Not all the light rays hitting the cone are trapped in it. For light rays that propagate in a plane that contains the major axis of the system, a condition can be derived for the angle of a ray that will be trapped and absorbed in the fiber. This condition is shown in Equation 3.

Sin (μcriti)=Cos (β)−[n 1 2 /n 2 2−1]½ Sin (β)  (Eq. 3)

Light will be trapped in the conical portion of the optical fiber if the incidence angle μ is larger than μcrit calculated from Equation 3. Trapping is possible only if n1>n2. If the medium outside of the fiber is air, n2=1.

Not all of the light trapped in the conical section of the fiber will also be trapped in the straight portion of the fiber if a fiber with a core and a cladding is used. If a fiber with a core and no cladding is used (air cladding), then all the rays captured in the conical section of the fiber will also be trapped in the straight section of the fiber.

The configuration shown in FIG. 4 can also be used with a fluid filling the volume between the reflector and the optical fiber. A very convenient fluid for this purpose may be water. Water is also very effective in cooling the flashlamp if high repetition rate pulses are used. The presence of a fluid reduces the losses that are associated with glass to air transitions, such as the transition between the flashlamp envelope material and air. If a fluid is used in the reflector volume, then its refractive index can be chosen such that all the rays trapped in the conical section are also trapped in the fiber, even if core/cladding fibers are used.

Another way of configuring the fiber in the reflector is by using a fiber with a flat edge. This configuration is shown in FIG. 8 and has trapping efficiency very close to the trapping efficiency of the conical edge. Many other shapes of the fiber edge, such as spherical shapes, can also be used. The configuration of the fiber edge also has an effect on the distribution of the light on the exit side of the fiber and it can be chosen in accordance with the specific application of the device.

The device may be used with a variety of optical fibers. Single, or a small number of millimeter or sub-millimeter diameter fibers, will typically be used in invasive medical applications. In other applications, particularly in industrial and domestic applications, it may be preferable to use a fiber having a larger diameter, or a larger bundle of fibers, or a light guide.

According to one embodiment flexible or rigid light guides are used to couple the light to the treatment area. Flexible light guides made from a bundle of quartz or other glass fibers that are fused together by heat at the edge of the bundles. The bundles may be circular, rectangular, or any other useful shape. Rigid light guides may be made from quartz, acrylic, glass, or other materials having a high degree of transparency. The material is generally highly polished on all sides.

A typical cross section of a circular light guide useful for therapeutic treatment is one mm to ten mm in diameter. Alternatively, a rectangular light guide may be used having typical dimensions of 3 mm by 10 mm to 30 mm by 100 mm. In either case the length may be 20 to 300 mm, or as needed for the specific application.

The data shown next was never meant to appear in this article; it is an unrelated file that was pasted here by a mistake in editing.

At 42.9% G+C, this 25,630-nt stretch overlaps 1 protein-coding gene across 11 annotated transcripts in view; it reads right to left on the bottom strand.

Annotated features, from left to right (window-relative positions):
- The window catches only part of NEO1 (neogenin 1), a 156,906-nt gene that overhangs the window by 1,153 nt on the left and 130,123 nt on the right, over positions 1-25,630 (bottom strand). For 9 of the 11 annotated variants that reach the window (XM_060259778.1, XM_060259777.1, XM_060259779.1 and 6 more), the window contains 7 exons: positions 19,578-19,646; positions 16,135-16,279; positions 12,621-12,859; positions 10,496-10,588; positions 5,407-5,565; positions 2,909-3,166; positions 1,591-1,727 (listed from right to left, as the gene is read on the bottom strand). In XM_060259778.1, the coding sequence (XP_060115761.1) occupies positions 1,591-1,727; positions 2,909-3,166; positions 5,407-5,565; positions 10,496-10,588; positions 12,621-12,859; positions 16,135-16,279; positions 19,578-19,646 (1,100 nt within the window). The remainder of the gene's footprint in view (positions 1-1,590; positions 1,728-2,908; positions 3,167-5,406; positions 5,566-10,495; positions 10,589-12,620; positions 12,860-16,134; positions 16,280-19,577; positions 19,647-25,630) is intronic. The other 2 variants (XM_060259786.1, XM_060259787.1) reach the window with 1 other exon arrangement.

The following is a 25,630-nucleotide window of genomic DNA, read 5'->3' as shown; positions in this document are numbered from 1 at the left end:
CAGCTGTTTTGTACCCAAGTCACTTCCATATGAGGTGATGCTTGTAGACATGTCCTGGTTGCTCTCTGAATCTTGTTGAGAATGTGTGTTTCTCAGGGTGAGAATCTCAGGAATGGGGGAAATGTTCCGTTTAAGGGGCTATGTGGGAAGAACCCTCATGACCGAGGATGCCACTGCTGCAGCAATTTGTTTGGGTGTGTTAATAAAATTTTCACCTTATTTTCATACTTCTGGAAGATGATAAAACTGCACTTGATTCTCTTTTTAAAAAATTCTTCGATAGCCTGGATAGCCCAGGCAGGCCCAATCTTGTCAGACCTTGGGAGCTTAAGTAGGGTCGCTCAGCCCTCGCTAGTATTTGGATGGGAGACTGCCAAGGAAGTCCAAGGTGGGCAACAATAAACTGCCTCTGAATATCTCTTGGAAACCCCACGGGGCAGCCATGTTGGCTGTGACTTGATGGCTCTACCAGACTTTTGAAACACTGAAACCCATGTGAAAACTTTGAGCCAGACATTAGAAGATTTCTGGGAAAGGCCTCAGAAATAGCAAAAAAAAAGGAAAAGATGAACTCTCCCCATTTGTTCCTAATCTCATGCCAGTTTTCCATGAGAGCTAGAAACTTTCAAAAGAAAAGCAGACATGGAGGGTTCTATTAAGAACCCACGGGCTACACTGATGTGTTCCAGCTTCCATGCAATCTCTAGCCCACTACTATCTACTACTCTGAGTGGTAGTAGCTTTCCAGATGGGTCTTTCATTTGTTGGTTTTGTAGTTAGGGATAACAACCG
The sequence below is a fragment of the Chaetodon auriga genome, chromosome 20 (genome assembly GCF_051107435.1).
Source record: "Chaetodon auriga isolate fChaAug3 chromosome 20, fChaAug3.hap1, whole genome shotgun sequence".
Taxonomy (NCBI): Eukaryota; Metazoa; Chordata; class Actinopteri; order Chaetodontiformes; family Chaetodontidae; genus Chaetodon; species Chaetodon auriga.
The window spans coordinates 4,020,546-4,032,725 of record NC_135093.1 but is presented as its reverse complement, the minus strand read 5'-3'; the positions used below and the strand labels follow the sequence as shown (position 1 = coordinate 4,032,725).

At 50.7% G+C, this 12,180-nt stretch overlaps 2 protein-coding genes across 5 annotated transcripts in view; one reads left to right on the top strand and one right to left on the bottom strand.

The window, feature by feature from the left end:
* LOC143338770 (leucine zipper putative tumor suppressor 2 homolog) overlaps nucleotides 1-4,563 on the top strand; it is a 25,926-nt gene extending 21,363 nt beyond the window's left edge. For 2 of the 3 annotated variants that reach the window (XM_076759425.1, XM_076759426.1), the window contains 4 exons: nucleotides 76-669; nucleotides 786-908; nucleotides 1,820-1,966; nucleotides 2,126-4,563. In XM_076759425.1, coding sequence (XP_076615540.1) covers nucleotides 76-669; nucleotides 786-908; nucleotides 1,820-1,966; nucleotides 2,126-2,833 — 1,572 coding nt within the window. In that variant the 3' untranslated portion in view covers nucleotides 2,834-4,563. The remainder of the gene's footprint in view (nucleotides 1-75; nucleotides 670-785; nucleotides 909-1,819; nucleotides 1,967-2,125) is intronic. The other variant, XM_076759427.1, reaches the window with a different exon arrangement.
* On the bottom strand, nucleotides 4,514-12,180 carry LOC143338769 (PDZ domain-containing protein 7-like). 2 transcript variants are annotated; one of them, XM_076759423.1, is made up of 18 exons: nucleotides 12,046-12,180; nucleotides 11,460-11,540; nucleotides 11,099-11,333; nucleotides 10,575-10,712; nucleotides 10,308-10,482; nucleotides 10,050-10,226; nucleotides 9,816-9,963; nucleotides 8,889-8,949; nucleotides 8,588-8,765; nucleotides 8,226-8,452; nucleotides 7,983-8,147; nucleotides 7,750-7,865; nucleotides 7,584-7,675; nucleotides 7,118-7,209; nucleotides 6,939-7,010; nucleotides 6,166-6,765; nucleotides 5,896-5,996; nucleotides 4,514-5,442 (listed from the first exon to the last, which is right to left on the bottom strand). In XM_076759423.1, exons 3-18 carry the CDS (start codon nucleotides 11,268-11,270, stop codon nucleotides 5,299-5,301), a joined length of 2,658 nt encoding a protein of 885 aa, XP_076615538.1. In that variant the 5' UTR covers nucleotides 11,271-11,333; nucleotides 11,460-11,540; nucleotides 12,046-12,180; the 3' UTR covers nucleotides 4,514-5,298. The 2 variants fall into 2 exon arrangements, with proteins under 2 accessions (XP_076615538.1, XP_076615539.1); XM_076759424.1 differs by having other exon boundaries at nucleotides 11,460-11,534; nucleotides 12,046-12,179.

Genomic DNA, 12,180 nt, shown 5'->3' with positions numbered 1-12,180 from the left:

According to another alternative embodiment a rectangular light guide is used to more efficiently couple the light. The rectangular light guide is chosen to have a shape that matches a rectangular linear flashlamp and to match the shape of the vessel being treated.

The light guides described above may be used in another alternative embodiment to control the spectrum of light delivered to the treatment area. Spectral control can be achieved by making the light guide from a material that had an absorbing dye dissolved therein. Thus, light transmitted by the light guide will have a spectrum in as determined by the absorbing dye. Alternatively, a flat, discrete filter may be added to one end (preferably the input end) of the light guide. Both of these filters are absorbing filters. The inventors have found that absorbing filters produced by Schott, having Model Nos. OG515, OG550, OG570, and OG590 have suitable characteristics.

Additionally, interference filters or reflective coatings on the light guide may be used by applying a proper optical coating to the tight guide. Again, a single discrete interference filter could also be used. Additionally, combinations of the various filters described herein, or other filters, may be used. The use of the filters described here may render the use of the filters described earlier with reference to FIG. 1 redundant.

An alternative embodiment entails the use of application specific light guides. In this way the spectra of light for various treatments can be easily controlled. According to this alternative each type of treatment will be performed with a specific light guide.

The optical properties of the light guide will be chosen to optimize the particular treatment. The wavelengths below are particularly useful for the respective treatments:

arteries less than 0.1 mm in diameter—520-650 nm

veins less than 0.1 mm in diameter—520-700 nm

vessels between 0.1 and 1.0 mm in diameter—550-1000 nm

larger vessels—600-1000 nm

In each case if the skin is darker (higher pigmentation) longer wavelengths on the lower cut-off portion of the spectrum should be used.